Volume IX, Issue 4, Page 16

The Thrill Is Gone

Don’t be fooled. This isn’t how they park your car in Manhattan. It’s a photo from a driver’s ed safety booklet showing the proper way to overtake and pass another car.

Racecars keep getting quicker and faster, restorations keep setting higher standards of authenticity. The bar keeps getting raised in every facet of the automotive hobby.

Except one.

Auto thrill shows just ain’t what they used to be. The epitome of motorized mayhem, thrill shows, with their daredevil deeds of destruction, elevated mere car abuse to an art form. Compare this to modern day demo derbies and car-crushing monster trucks---boooring!

One of the greats in the thrill show biz, was

“Lucky” Lee Lott in a 1962 photo. He was a stand-in for Steve McQueen in the film, “The Sand Pebbles.”

“Lucky” Lee Lott. He set a world record by demolishing a documented total of 17,981 cars--in only 23 years. Now, if "Lucky" Lee Lott isn't a household name among some of you younger readers, it's because Lee be­gan doing his thing in the 1930s, and he retired from the business in 1955. Mr. Hell Driver himself, Maestro of the Motorized Mash, Lee wrote the book on stunt driv­ing and car crashing for fun and profit.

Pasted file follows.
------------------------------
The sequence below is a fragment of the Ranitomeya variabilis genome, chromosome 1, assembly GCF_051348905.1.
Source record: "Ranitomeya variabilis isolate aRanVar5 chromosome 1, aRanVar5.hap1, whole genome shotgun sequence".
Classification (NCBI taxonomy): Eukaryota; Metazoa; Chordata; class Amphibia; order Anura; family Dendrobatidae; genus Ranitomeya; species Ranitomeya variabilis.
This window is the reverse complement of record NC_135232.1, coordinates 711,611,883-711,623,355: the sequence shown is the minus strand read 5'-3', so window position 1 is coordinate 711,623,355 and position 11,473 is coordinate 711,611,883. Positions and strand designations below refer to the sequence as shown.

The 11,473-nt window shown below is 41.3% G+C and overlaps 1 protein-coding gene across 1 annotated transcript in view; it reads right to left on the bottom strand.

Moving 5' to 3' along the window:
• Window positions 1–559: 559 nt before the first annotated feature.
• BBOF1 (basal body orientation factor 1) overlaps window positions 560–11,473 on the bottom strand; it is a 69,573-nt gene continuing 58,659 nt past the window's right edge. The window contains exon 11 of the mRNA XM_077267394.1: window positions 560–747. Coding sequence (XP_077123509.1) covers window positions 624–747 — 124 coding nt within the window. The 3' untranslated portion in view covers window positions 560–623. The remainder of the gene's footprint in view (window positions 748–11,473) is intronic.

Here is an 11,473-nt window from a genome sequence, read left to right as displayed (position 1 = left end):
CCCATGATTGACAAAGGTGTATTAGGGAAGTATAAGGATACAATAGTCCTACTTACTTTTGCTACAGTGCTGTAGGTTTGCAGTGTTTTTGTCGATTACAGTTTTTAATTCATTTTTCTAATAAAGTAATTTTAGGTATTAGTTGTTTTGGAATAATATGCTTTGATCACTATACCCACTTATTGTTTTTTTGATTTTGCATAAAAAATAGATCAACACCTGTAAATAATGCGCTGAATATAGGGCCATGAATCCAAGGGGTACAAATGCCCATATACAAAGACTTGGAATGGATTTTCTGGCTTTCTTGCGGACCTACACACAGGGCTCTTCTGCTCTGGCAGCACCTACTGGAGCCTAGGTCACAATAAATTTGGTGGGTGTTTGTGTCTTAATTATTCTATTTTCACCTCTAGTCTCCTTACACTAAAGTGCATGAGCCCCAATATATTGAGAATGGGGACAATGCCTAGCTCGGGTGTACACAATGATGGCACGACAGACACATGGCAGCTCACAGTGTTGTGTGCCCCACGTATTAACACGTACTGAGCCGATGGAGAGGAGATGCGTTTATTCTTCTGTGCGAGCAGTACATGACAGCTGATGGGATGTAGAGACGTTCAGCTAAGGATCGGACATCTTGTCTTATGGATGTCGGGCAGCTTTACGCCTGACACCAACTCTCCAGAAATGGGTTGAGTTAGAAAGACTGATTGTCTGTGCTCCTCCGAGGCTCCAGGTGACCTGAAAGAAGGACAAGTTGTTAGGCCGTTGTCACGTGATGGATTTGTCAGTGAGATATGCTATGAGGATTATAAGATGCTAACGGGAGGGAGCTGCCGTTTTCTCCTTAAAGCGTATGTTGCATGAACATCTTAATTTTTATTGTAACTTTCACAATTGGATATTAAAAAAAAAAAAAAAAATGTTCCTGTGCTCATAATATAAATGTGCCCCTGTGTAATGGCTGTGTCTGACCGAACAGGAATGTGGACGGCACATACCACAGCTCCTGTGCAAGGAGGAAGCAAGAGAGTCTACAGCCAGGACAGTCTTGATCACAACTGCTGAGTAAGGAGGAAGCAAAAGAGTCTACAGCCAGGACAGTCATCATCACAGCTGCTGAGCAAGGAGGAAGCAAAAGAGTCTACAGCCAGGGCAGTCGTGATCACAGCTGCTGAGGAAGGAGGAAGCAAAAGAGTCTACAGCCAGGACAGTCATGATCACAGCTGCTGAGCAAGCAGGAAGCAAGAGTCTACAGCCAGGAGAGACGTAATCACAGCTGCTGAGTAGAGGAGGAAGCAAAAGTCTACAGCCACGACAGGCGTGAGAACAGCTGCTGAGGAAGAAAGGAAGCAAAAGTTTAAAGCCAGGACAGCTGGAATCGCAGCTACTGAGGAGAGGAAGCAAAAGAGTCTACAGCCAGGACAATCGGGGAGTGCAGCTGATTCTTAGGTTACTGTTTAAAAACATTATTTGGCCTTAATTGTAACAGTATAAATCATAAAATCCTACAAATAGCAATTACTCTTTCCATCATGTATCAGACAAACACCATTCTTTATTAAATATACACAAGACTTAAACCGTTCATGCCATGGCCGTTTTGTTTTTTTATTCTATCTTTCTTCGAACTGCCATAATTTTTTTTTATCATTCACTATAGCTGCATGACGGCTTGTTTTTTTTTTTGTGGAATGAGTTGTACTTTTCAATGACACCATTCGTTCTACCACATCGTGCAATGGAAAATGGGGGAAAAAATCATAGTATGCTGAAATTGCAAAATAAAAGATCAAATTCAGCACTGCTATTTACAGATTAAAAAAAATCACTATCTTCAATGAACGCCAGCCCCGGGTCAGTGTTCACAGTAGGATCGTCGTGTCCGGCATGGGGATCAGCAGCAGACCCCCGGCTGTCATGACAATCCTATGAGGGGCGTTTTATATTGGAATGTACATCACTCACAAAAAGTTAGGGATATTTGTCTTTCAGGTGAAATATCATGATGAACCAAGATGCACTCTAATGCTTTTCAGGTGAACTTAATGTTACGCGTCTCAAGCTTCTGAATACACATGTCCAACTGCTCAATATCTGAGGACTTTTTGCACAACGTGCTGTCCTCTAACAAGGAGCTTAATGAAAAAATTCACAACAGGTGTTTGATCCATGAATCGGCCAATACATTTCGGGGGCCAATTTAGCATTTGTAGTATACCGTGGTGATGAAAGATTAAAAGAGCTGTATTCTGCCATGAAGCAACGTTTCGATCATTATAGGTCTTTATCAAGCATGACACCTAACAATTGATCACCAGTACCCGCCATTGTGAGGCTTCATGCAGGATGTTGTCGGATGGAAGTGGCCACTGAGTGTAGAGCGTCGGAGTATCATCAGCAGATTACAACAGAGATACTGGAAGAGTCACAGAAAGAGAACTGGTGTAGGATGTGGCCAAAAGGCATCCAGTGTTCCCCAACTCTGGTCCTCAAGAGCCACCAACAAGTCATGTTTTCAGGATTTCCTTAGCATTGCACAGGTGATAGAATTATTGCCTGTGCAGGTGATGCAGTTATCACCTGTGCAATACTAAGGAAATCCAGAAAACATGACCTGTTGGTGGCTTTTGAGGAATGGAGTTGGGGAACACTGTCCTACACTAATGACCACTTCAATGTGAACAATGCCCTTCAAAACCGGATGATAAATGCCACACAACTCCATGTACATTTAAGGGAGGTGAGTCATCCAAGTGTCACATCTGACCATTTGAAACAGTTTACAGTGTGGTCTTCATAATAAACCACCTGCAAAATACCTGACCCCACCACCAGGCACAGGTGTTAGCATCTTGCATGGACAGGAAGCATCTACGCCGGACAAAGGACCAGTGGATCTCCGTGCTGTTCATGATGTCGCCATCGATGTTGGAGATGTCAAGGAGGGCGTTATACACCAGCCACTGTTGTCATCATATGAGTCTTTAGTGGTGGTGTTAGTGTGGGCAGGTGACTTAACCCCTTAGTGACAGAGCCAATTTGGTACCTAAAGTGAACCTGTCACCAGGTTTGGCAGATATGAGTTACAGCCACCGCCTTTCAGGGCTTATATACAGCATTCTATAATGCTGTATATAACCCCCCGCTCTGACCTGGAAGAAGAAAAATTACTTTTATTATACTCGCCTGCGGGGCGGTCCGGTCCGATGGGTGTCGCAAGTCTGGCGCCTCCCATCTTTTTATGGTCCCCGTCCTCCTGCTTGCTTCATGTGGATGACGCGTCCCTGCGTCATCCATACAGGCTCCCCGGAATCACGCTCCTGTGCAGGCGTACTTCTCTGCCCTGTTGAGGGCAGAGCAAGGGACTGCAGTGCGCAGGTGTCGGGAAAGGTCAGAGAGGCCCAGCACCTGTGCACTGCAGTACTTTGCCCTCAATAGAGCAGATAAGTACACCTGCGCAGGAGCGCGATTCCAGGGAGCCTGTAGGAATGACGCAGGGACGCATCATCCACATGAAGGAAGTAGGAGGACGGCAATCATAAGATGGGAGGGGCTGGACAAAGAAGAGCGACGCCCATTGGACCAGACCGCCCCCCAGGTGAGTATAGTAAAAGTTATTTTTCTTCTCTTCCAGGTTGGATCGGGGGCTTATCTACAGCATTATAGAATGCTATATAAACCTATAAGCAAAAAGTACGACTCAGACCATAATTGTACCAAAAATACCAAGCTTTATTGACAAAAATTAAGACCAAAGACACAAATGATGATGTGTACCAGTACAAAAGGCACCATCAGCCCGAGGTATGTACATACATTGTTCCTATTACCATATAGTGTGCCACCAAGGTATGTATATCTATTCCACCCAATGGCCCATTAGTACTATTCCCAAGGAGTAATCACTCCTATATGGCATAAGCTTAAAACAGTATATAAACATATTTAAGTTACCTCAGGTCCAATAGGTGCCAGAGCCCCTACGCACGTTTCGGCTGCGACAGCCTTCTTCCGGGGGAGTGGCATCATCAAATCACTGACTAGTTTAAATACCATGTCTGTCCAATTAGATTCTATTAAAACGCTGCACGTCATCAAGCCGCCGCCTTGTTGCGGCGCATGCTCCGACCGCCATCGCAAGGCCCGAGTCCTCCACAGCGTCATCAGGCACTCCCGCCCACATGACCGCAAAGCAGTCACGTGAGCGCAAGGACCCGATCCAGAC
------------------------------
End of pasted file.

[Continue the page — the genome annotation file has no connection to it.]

Lee began his stunting career in 1932 at the age of 17 the way most people ended theirs—by jumping off the 218-foot high tower of the Perkin Bridge into the Illinois River. Parade magazine recorded the event, and it netted the young daredevil $500. But this was Lee's second dive from the span. The first one was performed a week earlier— for free—on a dare. Lee continued his high-diving ways by performing at the 1934 Chicago World's Fair, diving off a 75-foot tower into three feet of water.

Lee's harum scarum antics caught the attention of a friend in the talking pictures (movies) business, and he offered Lee $125 to drive a race car through a board fence in the film, “Hot Tires.” Today, stuntmen get about 12 grand for the same deal. “Hot Tires” began a long association with films and TV shows, where Lee did stunt work involving horses, motorcycles, cars and airplanes. He's stunt-doubled for celebrities such as Marlon Brando and Steve McQueen. Some of our mature readers may remember the black and white TV series, “The Cisco Kid.” Well, Lee doubled for Duncan Renaldo (The Kid) and invented the famous "limb jump.” That's where he's being chased by the bad guys at full gallop, and he grabs an overhanging tree limb and pulls himself up into the tree, eluding his pursuers. Lee's also appeared in 73 motion pictures and did on-camera stunt work in four different TV series.

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